The Blizzard of i886
and Its Effect on the Range Cattle Industry
in the Southern Plains
DAVID L. WHEELER*
THE SEASONABLY MILD WEATHER ON WEDNESDAY, JANUARY 6, 1886,
came as welcome relief to the young people preparing for a dance
that evening at the Merchant's Hotel in Larned, Kansas. In the after-
math of the season's first storm on January 2, the weather was "settled"
now, even "pleasant" with a soft, southerly breeze. If an angry cloud
was seen scowling on the northern horizon no one made note of it in
anticipation of the evening's revelry. The dance was in full swing when,
around 9 P.M., the breeze shifted to the northwest, accelerated in ve-
locity, and filled the air with snow. No one paid attention. By midnight,
when the dance ended, snow drifts closed the streets. Swirling snow
blinded the eyes and filled the lungs of those who dared to leave. The
dance-goers had no alternative but to remain in the hotel for the night.
Not until midday on January 7, during a respite in the storm, did any-
one venture from the hotel, through enormous drifts, to the compara-
tive safety of home.'
The storm stranding dancers in Larned, Kansas, began as cold, dry
air settling on frozen land between the Canadian Rockies and Hudson
Bay. Devoid of moisture and heavy, the air gripped the earth's surface,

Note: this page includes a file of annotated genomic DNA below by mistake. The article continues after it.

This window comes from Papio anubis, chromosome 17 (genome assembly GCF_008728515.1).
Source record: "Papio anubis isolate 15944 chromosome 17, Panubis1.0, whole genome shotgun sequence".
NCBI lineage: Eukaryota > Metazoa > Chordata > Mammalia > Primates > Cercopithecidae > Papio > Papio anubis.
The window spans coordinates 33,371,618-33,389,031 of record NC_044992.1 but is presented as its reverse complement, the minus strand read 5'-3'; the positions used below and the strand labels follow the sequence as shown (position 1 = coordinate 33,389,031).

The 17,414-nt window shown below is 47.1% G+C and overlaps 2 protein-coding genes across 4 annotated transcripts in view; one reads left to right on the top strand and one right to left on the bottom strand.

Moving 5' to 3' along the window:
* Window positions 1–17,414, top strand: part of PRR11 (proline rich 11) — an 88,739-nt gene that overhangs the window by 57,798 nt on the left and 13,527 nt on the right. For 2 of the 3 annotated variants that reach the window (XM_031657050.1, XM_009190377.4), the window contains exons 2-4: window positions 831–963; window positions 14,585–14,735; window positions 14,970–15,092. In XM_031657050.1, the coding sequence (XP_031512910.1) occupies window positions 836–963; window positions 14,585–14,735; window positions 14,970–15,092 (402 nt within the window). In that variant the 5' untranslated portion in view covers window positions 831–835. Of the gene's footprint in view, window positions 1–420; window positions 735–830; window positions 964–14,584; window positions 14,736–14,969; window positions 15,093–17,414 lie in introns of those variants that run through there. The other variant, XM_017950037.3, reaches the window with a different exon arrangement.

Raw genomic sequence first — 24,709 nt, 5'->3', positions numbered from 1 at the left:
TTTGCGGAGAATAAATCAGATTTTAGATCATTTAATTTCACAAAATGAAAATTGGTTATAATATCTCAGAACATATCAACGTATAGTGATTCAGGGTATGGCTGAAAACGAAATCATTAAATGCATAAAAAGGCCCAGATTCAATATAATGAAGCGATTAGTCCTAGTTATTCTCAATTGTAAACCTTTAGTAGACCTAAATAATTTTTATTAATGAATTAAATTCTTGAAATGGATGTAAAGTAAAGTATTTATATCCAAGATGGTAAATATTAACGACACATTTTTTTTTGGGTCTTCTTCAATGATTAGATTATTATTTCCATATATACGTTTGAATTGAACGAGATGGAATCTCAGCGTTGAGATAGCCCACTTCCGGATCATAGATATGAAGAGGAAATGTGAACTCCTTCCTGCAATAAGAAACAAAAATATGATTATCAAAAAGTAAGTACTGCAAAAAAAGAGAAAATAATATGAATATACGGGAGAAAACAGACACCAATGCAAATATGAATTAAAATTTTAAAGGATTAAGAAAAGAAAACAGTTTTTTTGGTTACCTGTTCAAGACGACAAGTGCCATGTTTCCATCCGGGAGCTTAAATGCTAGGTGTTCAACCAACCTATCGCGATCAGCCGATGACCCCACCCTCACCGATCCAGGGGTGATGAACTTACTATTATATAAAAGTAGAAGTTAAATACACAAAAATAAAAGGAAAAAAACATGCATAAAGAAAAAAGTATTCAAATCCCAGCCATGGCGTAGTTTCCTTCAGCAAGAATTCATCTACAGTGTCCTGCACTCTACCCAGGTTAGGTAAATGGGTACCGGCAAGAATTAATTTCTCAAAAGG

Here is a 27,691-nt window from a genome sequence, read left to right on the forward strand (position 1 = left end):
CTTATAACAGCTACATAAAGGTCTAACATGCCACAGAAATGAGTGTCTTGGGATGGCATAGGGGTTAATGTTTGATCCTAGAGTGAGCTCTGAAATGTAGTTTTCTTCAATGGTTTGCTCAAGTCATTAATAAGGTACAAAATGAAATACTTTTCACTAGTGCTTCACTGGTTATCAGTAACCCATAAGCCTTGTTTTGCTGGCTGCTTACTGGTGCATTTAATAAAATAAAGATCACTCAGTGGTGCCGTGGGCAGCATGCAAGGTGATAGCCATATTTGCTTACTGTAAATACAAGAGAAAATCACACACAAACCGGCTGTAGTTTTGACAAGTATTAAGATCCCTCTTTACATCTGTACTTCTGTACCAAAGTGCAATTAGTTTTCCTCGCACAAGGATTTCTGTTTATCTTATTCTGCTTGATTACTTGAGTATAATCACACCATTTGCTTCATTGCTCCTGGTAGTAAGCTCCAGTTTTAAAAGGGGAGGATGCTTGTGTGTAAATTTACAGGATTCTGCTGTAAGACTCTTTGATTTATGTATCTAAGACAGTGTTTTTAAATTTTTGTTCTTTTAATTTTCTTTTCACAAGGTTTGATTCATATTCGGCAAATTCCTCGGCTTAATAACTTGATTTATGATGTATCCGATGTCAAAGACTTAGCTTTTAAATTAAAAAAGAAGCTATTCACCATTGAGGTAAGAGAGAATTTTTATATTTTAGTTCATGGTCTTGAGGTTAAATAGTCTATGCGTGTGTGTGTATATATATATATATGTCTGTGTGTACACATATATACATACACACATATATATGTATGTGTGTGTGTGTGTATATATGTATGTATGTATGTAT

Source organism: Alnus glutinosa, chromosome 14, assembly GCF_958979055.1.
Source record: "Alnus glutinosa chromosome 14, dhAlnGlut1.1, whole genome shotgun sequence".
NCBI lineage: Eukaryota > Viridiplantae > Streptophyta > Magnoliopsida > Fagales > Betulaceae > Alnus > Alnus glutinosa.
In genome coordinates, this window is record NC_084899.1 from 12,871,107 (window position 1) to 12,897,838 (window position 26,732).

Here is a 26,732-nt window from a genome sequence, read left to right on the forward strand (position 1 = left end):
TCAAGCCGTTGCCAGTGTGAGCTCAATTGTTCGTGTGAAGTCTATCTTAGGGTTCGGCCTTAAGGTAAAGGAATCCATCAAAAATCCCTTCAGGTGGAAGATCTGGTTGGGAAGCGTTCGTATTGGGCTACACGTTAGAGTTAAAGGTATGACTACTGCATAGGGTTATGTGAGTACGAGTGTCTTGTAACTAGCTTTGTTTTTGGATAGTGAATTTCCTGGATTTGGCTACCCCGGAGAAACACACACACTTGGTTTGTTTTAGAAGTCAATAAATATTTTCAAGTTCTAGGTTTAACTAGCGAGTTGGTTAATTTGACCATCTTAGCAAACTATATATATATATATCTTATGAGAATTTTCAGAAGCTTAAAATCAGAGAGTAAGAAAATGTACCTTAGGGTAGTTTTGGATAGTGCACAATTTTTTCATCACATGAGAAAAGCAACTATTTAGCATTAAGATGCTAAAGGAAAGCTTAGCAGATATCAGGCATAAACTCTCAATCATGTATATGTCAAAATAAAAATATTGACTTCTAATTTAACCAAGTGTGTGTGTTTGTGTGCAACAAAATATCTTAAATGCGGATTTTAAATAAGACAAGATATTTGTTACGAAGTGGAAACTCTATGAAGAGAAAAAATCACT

accumulating in a high pressure mass of "noteworthy" proportions be-
fore spilling out and flowing over the frozen ground. The overflow
moved with inexorable force toward a low pressure system forming
over the lower Rio Grande Valley." A powerful stream of air aloft inten-
* David L Wheeler is dean of the Graduate School and professor of geography at Ball State
University, Muncie, Indiana The research for this study was made possible by grants from Ball
State Umversity and the National Endowment for the Humanities 'Travel to Collections Pro-
gram. The assistance of David J Murrah, Director, Southwest Collection, who offered sugges-
tions on the manuscript, and Mr and Mrs H R Fulton, Jr , Canyon, lexas, is gratefully ac-
knowledged. An abbreviated account of this research was presented at the annual meeting of
the Texas State Historical Association on March 4, 1989
' Chonosrcope (Lai ned), Jan 9, 1936, O P Beyers, "Personal Recollections of the terrific Bliz-
zard of 1886," in George W Martin (cd ), Collections Kansa, State lIstoirwal Society, 1911-191g2,
XII ('lbpeka- State Printing O()fhce, 1912), 11o (ist and 2nd quotations); I~Iigalor ((;arden
City), Jan. 16, 1886; Choono.ope (Larned), Jan. 9, 1936.
2 Monthly Weathei Review (Washington City: Signal Ofhce, Jan., 1886), 4.
Texas State Historical Association. The Southwestern Historical Quarterly, Volume 94, July 1990 - April, 1991. Austin, Texas. The Portal to Texas History. http://texashistory.unt.edu/ark:/67531/metapth101214/. Accessed March 16, 2014.